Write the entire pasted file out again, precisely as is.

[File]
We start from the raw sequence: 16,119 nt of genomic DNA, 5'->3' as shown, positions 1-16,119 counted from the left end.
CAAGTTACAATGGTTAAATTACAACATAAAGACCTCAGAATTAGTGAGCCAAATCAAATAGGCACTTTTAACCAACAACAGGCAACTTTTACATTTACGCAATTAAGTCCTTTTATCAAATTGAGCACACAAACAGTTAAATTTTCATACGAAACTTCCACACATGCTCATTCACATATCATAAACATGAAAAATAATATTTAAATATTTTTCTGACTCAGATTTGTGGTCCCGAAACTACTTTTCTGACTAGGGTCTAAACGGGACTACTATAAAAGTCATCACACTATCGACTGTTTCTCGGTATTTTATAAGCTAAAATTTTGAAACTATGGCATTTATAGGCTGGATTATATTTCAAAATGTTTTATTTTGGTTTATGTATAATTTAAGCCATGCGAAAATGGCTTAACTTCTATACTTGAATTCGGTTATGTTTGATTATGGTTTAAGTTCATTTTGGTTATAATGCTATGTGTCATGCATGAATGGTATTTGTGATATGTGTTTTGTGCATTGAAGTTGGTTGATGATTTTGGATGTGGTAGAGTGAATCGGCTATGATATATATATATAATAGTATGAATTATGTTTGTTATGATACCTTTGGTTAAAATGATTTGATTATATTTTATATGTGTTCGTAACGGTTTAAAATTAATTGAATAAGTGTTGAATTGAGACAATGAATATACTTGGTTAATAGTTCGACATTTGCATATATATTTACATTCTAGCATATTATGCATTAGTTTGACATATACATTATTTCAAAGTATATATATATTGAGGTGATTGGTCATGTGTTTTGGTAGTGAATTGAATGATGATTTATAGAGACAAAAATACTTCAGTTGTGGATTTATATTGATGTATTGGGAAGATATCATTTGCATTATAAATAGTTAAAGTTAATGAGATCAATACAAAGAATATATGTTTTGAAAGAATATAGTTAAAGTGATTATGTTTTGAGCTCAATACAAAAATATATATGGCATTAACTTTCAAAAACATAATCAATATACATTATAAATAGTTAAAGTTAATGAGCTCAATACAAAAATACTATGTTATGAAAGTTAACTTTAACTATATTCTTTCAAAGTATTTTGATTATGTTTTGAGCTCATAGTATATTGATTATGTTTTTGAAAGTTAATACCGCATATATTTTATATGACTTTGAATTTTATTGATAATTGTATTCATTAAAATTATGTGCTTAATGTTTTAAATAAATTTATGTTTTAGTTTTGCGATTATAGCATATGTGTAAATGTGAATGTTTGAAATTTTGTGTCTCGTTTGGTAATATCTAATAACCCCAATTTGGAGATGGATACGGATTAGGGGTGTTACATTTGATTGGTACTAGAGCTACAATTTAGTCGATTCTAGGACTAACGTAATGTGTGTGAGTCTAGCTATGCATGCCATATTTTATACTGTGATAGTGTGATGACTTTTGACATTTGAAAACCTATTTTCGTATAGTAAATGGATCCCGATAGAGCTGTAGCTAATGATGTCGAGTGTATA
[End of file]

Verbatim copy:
We start from the raw sequence: 16,119 nt of genomic DNA, 5'->3' as shown, positions 1-16,119 counted from the left end.
CAAGTTACAATGGTTAAATTACAACATAAAGACCTCAGAATTAGTGAGCCAAATCAAATAGGCACTTTTAACCAACAACAGGCAACTTTTACATTTACGCAATTAAGTCCTTTTATCAAATTGAGCACACAAACAGTTAAATTTTCATACGAAACTTCCACACATGCTCATTCACATATCATAAACATGAAAAATAATATTTAAATATTTTTCTGACTCAGATTTGTGGTCCCGAAACTACTTTTCTGACTAGGGTCTAAACGGGACTACTATAAAAGTCATCACACTATCGACTGTTTCTCGGTATTTTATAAGCTAAAATTTTGAAACTATGGCATTTATAGGCTGGATTATATTTCAAAATGTTTTATTTTGGTTTATGTATAATTTAAGCCATGCGAAAATGGCTTAACTTCTATACTTGAATTCGGTTATGTTTGATTATGGTTTAAGTTCATTTTGGTTATAATGCTATGTGTCATGCATGAATGGTATTTGTGATATGTGTTTTGTGCATTGAAGTTGGTTGATGATTTTGGATGTGGTAGAGTGAATCGGCTATGATATATATATATAATAGTATGAATTATGTTTGTTATGATACCTTTGGTTAAAATGATTTGATTATATTTTATATGTGTTCGTAACGGTTTAAAATTAATTGAATAAGTGTTGAATTGAGACAATGAATATACTTGGTTAATAGTTCGACATTTGCATATATATTTACATTCTAGCATATTATGCATTAGTTTGACATATACATTATTTCAAAGTATATATATATTGAGGTGATTGGTCATGTGTTTTGGTAGTGAATTGAATGATGATTTATAGAGACAAAAATACTTCAGTTGTGGATTTATATTGATGTATTGGGAAGATATCATTTGCATTATAAATAGTTAAAGTTAATGAGATCAATACAAAGAATATATGTTTTGAAAGAATATAGTTAAAGTGATTATGTTTTGAGCTCAATACAAAAATATATATGGCATTAACTTTCAAAAACATAATCAATATACATTATAAATAGTTAAAGTTAATGAGCTCAATACAAAAATACTATGTTATGAAAGTTAACTTTAACTATATTCTTTCAAAGTATTTTGATTATGTTTTGAGCTCATAGTATATTGATTATGTTTTTGAAAGTTAATACCGCATATATTTTATATGACTTTGAATTTTATTGATAATTGTATTCATTAAAATTATGTGCTTAATGTTTTAAATAAATTTATGTTTTAGTTTTGCGATTATAGCATATGTGTAAATGTGAATGTTTGAAATTTTGTGTCTCGTTTGGTAATATCTAATAACCCCAATTTGGAGATGGATACGGATTAGGGGTGTTACATTTGATTGGTACTAGAGCTACAATTTAGTCGATTCTAGGACTAACGTAATGTGTGTGAGTCTAGCTATGCATGCCATATTTTATACTGTGATAGTGTGATGACTTTTGACATTTGAAAACCTATTTTCGTATAGTAAATGGATCCCGATAGAGCTGTAGCTAATGATGTCGAGTGTATA